Zittrain and Edelman's research, while conducted in the 2002 -2003 time frame, further illustrates the problems associated with filtering systems. For example, requests for http://www.google.com/ were replaced with Openfind, Globepage, chinaren.com, search.online.sh.cn, fm365.com and a search system at Peking University.

Developing advertising nation

Despite our controversially altruistic approach to freeing the world's information it is important to remember that the business (that is to say the business of web advertising) is still trying to break out of the embryonic stage of development.

Cybercafés are great for monitoring web usage while providing an entry point for many, but they wreak havoc on an advertiser's ability to monitor unique users and target specific demographics. Multiple users are delivered via the same internet protocol address making it difficult or impossible to determine qualified ad spending.

Ad:tech Shanghai was a great wake up call for ad firms and marketers with a desire to jump into the billion strong populace. Top media firms like MSN and Sina noted that it was difficult to monetize popular site areas since advertisers placed a higher priority on viewing the ads in prime content areas over deep targeting potential.

Another related issue is the inherent lack of trust in the advertiser-site relationship. The idea of relying upon publisher-provided data is a challenge for would-be seekers of advertising revenue. The very notion of protecting intellectual property relating to technology in China seems laughable.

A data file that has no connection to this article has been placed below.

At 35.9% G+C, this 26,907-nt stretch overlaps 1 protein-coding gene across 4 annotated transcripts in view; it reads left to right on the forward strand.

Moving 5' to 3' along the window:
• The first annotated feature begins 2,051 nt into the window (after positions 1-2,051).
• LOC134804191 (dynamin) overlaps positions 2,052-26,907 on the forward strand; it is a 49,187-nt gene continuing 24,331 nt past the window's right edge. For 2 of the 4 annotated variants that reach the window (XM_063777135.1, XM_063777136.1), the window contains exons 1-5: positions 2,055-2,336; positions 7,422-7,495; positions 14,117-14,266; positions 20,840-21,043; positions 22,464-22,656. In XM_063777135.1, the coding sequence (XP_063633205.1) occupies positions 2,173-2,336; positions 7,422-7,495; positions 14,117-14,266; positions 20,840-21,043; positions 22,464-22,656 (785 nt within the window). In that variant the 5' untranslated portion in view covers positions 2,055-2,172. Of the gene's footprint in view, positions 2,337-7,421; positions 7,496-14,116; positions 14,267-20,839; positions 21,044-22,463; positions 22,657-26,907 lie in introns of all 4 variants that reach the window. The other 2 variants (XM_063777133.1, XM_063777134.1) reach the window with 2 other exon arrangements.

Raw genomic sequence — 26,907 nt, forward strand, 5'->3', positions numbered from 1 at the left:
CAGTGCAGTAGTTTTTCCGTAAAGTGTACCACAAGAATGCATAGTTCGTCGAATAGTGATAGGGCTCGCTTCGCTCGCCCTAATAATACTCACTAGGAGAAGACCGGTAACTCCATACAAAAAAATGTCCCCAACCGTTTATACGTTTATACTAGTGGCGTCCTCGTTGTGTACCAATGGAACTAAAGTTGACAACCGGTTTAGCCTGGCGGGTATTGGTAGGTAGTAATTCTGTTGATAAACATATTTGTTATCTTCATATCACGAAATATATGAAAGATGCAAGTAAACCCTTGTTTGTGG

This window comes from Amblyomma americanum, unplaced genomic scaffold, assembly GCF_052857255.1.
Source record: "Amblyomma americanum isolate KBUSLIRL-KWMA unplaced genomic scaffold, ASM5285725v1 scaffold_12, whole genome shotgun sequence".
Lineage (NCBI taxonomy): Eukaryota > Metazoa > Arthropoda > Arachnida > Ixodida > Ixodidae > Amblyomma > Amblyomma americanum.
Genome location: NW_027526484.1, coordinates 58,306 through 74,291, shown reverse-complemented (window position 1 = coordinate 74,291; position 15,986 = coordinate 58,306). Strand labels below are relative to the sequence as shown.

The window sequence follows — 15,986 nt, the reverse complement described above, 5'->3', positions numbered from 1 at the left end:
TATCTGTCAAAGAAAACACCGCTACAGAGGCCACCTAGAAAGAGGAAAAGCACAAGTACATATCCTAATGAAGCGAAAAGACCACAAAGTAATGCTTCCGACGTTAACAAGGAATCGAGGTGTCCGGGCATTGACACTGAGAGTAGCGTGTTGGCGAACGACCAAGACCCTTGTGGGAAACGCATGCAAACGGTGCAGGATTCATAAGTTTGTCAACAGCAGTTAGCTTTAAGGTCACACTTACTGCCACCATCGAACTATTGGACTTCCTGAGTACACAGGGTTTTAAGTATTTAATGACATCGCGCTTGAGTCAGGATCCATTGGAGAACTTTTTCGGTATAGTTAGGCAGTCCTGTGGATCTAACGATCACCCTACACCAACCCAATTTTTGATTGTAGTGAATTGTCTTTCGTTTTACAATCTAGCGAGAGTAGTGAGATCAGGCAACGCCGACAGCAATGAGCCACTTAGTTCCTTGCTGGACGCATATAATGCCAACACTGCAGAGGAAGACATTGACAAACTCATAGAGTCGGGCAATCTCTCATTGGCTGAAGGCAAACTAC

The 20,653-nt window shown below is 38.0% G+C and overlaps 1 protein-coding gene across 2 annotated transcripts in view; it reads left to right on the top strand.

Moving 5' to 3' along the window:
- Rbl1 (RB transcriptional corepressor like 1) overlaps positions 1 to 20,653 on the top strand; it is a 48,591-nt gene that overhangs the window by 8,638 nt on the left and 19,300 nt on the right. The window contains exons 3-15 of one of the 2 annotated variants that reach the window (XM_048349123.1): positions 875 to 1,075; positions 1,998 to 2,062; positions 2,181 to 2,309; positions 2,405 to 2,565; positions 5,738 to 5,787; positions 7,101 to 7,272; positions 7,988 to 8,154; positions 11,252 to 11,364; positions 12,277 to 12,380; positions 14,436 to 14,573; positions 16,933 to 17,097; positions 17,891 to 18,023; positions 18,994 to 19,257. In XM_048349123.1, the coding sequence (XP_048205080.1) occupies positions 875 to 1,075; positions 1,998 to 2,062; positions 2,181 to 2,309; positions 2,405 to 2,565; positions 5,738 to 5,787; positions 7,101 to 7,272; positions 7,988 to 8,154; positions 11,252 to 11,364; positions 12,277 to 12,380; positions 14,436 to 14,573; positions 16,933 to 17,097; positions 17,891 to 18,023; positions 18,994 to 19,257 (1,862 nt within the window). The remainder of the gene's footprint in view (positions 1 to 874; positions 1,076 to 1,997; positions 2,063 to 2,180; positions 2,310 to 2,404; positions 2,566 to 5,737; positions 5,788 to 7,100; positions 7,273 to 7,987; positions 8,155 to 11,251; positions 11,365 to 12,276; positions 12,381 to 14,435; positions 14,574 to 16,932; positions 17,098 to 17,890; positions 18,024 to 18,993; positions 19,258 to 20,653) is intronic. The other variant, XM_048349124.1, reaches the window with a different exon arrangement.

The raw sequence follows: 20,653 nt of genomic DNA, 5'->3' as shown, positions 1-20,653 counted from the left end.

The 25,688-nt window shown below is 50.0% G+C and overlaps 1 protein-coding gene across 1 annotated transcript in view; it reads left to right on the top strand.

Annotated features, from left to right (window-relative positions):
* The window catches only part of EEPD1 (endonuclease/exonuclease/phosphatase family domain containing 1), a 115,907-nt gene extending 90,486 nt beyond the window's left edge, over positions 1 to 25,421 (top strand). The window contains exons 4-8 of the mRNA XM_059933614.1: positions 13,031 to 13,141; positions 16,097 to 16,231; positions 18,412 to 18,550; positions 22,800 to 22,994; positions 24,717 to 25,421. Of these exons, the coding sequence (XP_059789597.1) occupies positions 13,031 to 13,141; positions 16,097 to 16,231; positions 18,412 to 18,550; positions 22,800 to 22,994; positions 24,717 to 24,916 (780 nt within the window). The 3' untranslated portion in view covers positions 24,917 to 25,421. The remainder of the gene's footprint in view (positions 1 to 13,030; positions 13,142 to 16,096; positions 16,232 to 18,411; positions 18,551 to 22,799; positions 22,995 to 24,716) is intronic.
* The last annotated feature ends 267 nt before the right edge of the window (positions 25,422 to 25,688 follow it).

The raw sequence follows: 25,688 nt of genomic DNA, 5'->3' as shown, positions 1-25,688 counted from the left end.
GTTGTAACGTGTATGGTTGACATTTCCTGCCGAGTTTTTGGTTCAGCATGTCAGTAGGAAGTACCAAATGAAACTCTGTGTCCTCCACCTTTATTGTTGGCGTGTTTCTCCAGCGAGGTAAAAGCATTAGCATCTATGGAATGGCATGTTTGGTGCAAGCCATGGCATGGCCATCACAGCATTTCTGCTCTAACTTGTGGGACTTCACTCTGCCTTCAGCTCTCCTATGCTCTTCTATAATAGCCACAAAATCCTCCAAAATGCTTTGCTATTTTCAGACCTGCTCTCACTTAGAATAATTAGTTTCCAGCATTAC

Filtering web results may be wrong from our perspective, but maybe an increase in search advertising platforms might just provide the building blocks necessary to take online ad spending to the next level.

Blaming Google is easy

The move into China along with agreeing to the terms required was predictable. If you want to play in China, you play by the Chinese Government's rules whether you agree with the rules or not. You can't bury your head in the search and pretend they aren't there, nor is it our prerogative to try and change them.

If you take nothing away from the situation in China, remember that the culture is very different. My previous statement would seem to be a foregone conclusion but it never ceases to amaze me that the same people who become very upset at any level of censorship often lead the charge for companies like Google to force the government to make a change.

Force the Government to make a change? Now aren't we being a bit ethnocentric? If they want to change, they'll change, who are we to tell them what is acceptable and what isn't? Hasn't telling people how to behave in other cultures gotten us into enough trouble?

iMedia Search Editor Kevin Ryan's current and former client roster reads like a "who's who" in big brands; Rolex Watch, USA, State Farm Insurance, Farmers Insurance, Minolta Corporation, Samsung Electronics America, Toyota Motor Sales, USA, Panasonic Services, and the Hilton Hotels brands, to name a few. Ryan believes in sound guidance, creative thought, accountable actions and collaborative execution as applied to search, or any form of marketing. His principled approach and staunch commitment to the industry have made him one of the most sought after personalities in online marketing. Ryan volunteers his time with the Interactive Advertising Bureau, Search Engine Marketing Professional Organization, and several regional non-profit organizations.
 
Mr. Ryan is managing partner at
Kinetic Results